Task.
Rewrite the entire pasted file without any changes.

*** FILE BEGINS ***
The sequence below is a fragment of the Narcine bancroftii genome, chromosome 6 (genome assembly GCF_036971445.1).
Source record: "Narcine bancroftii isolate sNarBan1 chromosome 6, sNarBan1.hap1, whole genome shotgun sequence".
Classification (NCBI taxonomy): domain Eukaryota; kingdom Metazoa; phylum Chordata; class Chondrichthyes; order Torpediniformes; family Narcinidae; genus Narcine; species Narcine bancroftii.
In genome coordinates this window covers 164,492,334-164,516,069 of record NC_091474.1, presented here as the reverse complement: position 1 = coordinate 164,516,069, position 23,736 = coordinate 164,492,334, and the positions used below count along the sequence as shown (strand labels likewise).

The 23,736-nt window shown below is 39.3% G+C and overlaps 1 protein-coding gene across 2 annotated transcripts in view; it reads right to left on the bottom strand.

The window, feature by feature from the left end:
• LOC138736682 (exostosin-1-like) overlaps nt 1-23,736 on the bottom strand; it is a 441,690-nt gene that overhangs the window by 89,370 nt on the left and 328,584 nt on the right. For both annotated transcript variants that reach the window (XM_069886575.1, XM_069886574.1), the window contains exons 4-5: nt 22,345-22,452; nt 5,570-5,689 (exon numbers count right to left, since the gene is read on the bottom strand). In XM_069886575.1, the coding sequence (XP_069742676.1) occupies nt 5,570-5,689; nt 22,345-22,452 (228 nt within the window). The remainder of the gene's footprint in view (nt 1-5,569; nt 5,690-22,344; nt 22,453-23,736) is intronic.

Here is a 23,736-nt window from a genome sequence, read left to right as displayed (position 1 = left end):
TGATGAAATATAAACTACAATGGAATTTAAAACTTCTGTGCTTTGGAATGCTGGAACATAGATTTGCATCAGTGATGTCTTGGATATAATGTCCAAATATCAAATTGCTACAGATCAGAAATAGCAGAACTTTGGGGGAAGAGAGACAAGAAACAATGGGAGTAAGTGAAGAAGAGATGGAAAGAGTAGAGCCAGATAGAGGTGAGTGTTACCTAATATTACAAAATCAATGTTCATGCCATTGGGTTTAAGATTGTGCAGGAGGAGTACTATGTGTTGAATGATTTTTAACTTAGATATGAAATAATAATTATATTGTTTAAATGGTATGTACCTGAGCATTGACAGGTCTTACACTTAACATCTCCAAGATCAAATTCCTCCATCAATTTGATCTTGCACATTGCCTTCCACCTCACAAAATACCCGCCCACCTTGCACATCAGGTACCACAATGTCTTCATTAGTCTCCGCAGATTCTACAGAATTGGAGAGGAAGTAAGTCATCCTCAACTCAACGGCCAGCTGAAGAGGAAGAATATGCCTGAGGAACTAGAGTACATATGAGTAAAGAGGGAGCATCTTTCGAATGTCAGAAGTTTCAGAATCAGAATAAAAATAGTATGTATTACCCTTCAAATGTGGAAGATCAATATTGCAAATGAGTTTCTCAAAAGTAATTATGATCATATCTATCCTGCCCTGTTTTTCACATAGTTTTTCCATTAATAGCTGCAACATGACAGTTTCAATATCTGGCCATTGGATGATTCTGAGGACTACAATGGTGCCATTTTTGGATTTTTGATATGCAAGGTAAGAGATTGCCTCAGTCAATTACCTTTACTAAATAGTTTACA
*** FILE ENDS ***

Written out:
The sequence below is a fragment of the Narcine bancroftii genome, chromosome 6 (genome assembly GCF_036971445.1).
Source record: "Narcine bancroftii isolate sNarBan1 chromosome 6, sNarBan1.hap1, whole genome shotgun sequence".
Classification (NCBI taxonomy): domain Eukaryota; kingdom Metazoa; phylum Chordata; class Chondrichthyes; order Torpediniformes; family Narcinidae; genus Narcine; species Narcine bancroftii.
In genome coordinates this window covers 164,492,334-164,516,069 of record NC_091474.1, presented here as the reverse complement: position 1 = coordinate 164,516,069, position 23,736 = coordinate 164,492,334, and the positions used below count along the sequence as shown (strand labels likewise).

The 23,736-nt window shown below is 39.3% G+C and overlaps 1 protein-coding gene across 2 annotated transcripts in view; it reads right to left on the bottom strand.

The window, feature by feature from the left end:
• LOC138736682 (exostosin-1-like) overlaps nt 1-23,736 on the bottom strand; it is a 441,690-nt gene that overhangs the window by 89,370 nt on the left and 328,584 nt on the right. For both annotated transcript variants that reach the window (XM_069886575.1, XM_069886574.1), the window contains exons 4-5: nt 22,345-22,452; nt 5,570-5,689 (exon numbers count right to left, since the gene is read on the bottom strand). In XM_069886575.1, the coding sequence (XP_069742676.1) occupies nt 5,570-5,689; nt 22,345-22,452 (228 nt within the window). The remainder of the gene's footprint in view (nt 1-5,569; nt 5,690-22,344; nt 22,453-23,736) is intronic.

Here is a 23,736-nt window from a genome sequence, read left to right as displayed (position 1 = left end):
TGATGAAATATAAACTACAATGGAATTTAAAACTTCTGTGCTTTGGAATGCTGGAACATAGATTTGCATCAGTGATGTCTTGGATATAATGTCCAAATATCAAATTGCTACAGATCAGAAATAGCAGAACTTTGGGGGAAGAGAGACAAGAAACAATGGGAGTAAGTGAAGAAGAGATGGAAAGAGTAGAGCCAGATAGAGGTGAGTGTTACCTAATATTACAAAATCAATGTTCATGCCATTGGGTTTAAGATTGTGCAGGAGGAGTACTATGTGTTGAATGATTTTTAACTTAGATATGAAATAATAATTATATTGTTTAAATGGTATGTACCTGAGCATTGACAGGTCTTACACTTAACATCTCCAAGATCAAATTCCTCCATCAATTTGATCTTGCACATTGCCTTCCACCTCACAAAATACCCGCCCACCTTGCACATCAGGTACCACAATGTCTTCATTAGTCTCCGCAGATTCTACAGAATTGGAGAGGAAGTAAGTCATCCTCAACTCAACGGCCAGCTGAAGAGGAAGAATATGCCTGAGGAACTAGAGTACATATGAGTAAAGAGGGAGCATCTTTCGAATGTCAGAAGTTTCAGAATCAGAATAAAAATAGTATGTATTACCCTTCAAATGTGGAAGATCAATATTGCAAATGAGTTTCTCAAAAGTAATTATGATCATATCTATCCTGCCCTGTTTTTCACATAGTTTTTCCATTAATAGCTGCAACATGACAGTTTCAATATCTGGCCATTGGATGATTCTGAGGACTACAATGGTGCCATTTTTGGATTTTTGATATGCAAGGTAAGAGATTGCCTCAGTCAATTACCTTTACTAAATAGTTTACA